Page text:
The ICEJ, which is directed by Malcolm Hedding and has a budget ranging from 6 to 10 million dollars a year, boasts membership in some 125 countries. "It's our great hope that God gives you the messiah He promised you, and as a Christian I believe that it's Jesus," Parsons says. "Who the messiah is, and whether he's come once or twice I believe God will reveal to the Jewish people."
An estimated 300 to 500 million evangelical Christians worldwide have become powerful political allies of the Jewish state. But some leaders in the interreligious circuit are cautious. "The problem is that the International Christian Embassy can't speak of a coherent ideology because it's made up of diverse denominations and perspectives that all share a love of Israel and the Jewish people," says Rabbi David Rosen, head of interreligious affairs at the American Jewish Committee. "Some people [affiliated with the ICEJ] are motivated by an aspiration to see the Jewish people convert [now], but they're a minority. For many others, their motivation comes from an ultimate vision of the second coming and the eventual conversion of all Jews."
According to Rosen, a "genuine love of Israel" is the primary motivation behind the ICEJ, but he warns that it would be "foolhardy" for any Jewish organization to ignore the movement's "eschatological anticipation for conversion of Jews." Still, he insists that their ultimate religious goals should not interfere with Israel's appreciation for the support - both political and financial - that they consistently offer.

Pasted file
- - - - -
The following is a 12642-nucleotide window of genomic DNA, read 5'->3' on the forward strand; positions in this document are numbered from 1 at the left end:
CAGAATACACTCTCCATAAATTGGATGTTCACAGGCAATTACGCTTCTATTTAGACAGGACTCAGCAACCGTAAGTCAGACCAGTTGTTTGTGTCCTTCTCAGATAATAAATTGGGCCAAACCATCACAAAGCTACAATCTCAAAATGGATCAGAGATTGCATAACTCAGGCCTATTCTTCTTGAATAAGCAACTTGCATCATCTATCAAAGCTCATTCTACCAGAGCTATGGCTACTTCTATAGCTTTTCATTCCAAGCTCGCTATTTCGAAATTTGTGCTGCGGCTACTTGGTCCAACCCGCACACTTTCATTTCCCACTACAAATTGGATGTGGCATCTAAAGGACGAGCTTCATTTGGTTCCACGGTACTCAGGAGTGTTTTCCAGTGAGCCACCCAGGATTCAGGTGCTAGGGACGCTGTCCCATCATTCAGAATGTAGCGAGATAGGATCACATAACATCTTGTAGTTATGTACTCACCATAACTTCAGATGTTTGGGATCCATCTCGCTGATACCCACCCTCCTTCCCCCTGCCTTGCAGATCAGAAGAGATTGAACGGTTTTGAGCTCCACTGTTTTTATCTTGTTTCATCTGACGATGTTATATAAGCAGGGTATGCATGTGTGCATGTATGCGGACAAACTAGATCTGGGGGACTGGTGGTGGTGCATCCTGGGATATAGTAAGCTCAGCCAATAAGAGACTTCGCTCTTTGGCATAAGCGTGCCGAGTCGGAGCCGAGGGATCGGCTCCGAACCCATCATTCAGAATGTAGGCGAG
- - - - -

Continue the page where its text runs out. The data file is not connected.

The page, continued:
Representatives from the ultra-Orthodox anti-missionary group Yad L'Achim, though, are less kind in their assessment of the ICEJ, and say that the ICEJ's distancing from the vision of Armageddon and their professed love for the Jewish people are part of a larger ploy aimed at converting Jews. "For hundreds of years, Christianity tried to convert Jews, but were unsuccessful," Aharon Rubin a representative of the organization in Jerusalem said. "They've finally begun to realize that they can't stuff Christianity down people's throats with violence and pogroms. They start to love us and support us so that we won't be afraid, and then they try to convert us."
Parsons says that he understands the Jews' collective "wounds" and cannot expect to regain their complete trust overnight. "It's understandable that Jews have a suspicion when Christians say `hey, we love you'. But you don't have to be afraid of us, and we're trying to prove that our love is genuine." Besides, he adds, "we're the only true friends Israel has left."